Behavioral effects of liothyronine (L-T3) in children with attention deficit hyperactivity disorder in the presence and absence of resistance to thyroid hormone


Weiss RE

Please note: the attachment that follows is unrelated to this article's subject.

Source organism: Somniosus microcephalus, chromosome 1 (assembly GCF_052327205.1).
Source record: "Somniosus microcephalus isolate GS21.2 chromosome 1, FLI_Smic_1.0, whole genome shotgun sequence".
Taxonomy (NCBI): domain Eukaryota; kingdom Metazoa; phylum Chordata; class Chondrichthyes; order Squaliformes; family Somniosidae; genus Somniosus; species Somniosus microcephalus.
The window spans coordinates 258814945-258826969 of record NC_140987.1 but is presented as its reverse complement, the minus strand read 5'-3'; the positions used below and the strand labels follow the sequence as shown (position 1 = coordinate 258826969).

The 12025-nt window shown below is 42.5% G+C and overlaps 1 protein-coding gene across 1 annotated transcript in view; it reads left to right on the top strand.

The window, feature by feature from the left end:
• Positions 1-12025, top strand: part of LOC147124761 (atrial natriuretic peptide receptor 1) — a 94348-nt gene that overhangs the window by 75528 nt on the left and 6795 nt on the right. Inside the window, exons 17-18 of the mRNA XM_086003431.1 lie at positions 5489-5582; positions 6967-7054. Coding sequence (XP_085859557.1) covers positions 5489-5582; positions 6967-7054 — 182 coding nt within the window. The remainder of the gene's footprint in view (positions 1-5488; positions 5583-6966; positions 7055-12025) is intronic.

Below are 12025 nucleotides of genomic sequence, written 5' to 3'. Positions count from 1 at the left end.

Evidence that the thyroid may play a role in the pathogenesis of attention deficit hyperactivity disorder (ADHD) comes from observations that 48% to 73% of children with the syndrome of resistance to thyroid hormone (RTH) have ADHD. Casual observations in subjects with RTH have suggested that treatment with thyroid hormone may improve the symptoms of ADHD. The aim of this study was to determine whether thyroid hormone has a beneficial effect on the behavior of children with RTH. A prospective, randomized, double-blinded, placebo-controlled, cross-over study was conducted to evaluate the effect of the rapid acting thyroid hormone, liothyronine (L-T3), on the behavior of 8 children with ADHD + RTH, and 9 children with ADHD and normal thyroid function (ADHD Only). Parent and teacher ratings of hyperactivity (Conners scale) and a computerized continuous performance test (CPT) were used as objective measures of hyperactivity, attention and impulsivity. L-T3 had no effect on Conners Hyperactivity Index in 7 of 9 children with ADHD Only; it caused improvement and deterioration in 1 subject each. In contrast, the rating in 5 of 8 subjects with ADHD + RTH showed improvement, whereas 3 of 8 subjects remained unchanged. L-T3 was associated with increased commission errors in 5 of 8 children with ADHD Only and decreased commission errors in 4 of 7 with ADHD + RTH. In children with RTH and ADHD, particularly those that exhibit hyperactivity, L-T3 in supraphysiological doses may be beneficial in reducing hyperactivity and impulsivity. In the majority of children with ADHD who do not have RTH, L-T3 treatment has no effect or may be detrimental.